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Selectable/settable menu items include input naming of up to 8 characters, max level value, start level value, input level trim across up to 8dB, AV conversion for input 3, display brightness, green bias setup (for matching Gryphon amps) and default restoration.

Flawlessly executed industrial design with minimalist Scandinavian black-on-black chic is wedded to interface smarts and most the functionality any 21st century serious listener might need.

Some could feel that our female Hamlet's disposition isn't entirely sunny. She's broodingly sworn off balance, polarity inversion, headphones and mono summing. While the latter is rare—Nagra's Jazz has it— the three former functions aren't. When my half-priced ModWright LS100 has two out of the four (headfi and defeatable balance), it's fair to note their absence. "On the Athena we have chosen not to include balance because not many costumers use it and by default l/r gain matching with Athena is very accurate. Absolute polarity inversion is possible on our Mirage Signature and Scorpio source components. Regarding a headphone socket, we do not supply this on any of our products."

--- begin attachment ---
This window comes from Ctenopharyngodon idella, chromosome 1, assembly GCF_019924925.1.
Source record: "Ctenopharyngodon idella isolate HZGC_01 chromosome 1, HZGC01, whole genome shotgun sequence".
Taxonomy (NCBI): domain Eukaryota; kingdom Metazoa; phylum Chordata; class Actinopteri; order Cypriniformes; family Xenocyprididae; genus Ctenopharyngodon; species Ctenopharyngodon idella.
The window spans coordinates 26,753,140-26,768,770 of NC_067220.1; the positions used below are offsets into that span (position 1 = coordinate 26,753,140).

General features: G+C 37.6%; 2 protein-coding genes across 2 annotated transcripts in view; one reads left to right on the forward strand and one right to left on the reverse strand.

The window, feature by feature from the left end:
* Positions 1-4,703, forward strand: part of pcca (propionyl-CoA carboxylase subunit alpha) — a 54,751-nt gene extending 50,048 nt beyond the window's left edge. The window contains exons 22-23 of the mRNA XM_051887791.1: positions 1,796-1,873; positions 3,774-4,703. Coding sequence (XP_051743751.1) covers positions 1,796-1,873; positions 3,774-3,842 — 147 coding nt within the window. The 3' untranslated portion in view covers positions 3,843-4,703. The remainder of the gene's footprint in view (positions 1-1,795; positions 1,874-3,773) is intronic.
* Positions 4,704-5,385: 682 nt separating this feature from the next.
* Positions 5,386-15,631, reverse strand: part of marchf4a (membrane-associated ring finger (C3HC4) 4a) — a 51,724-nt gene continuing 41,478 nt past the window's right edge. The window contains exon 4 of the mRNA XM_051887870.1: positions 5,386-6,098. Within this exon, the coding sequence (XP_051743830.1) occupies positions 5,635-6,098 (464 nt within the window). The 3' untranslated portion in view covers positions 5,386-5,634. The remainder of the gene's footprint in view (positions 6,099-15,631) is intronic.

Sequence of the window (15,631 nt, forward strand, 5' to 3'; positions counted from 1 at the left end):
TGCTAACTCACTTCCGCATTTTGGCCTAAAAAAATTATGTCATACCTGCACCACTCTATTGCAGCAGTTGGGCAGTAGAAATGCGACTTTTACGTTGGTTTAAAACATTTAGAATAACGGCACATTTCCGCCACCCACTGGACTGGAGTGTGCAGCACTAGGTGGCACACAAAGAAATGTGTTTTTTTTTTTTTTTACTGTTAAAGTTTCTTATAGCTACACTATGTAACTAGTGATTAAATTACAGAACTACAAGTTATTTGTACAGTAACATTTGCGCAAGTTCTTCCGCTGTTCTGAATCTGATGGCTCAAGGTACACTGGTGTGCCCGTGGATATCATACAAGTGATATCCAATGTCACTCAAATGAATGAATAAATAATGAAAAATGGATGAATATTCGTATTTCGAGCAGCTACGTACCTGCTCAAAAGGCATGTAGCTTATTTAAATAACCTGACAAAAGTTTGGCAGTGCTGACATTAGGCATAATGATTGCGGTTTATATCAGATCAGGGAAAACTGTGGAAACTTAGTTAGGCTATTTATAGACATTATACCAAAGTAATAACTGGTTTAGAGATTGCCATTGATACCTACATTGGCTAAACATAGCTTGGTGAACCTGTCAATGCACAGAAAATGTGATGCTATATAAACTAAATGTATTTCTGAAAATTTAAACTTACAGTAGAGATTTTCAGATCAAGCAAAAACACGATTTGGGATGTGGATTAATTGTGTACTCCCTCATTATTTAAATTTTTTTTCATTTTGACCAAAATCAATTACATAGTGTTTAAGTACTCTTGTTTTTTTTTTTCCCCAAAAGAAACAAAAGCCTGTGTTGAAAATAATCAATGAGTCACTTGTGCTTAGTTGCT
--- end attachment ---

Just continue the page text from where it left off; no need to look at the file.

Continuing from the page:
Gryphon's wand is a design exercise in cool slickness. Its squared bar sits on edge elevated with winged footers on one end. Too cool to sport 'select' or 'exit' commands—the fascia lacks them as well—navigating the menu isn't exactly intuitive. Most will have to consult the owner's manual.

In the same vein one will soon consult the included cloth to wipe off finger prints that arise from touching the 'menu' and 'mon' and 'input' commands on the shiny front panel which double as nav controls. As women like Athena know, beauty demands sacrifices and comes at a price.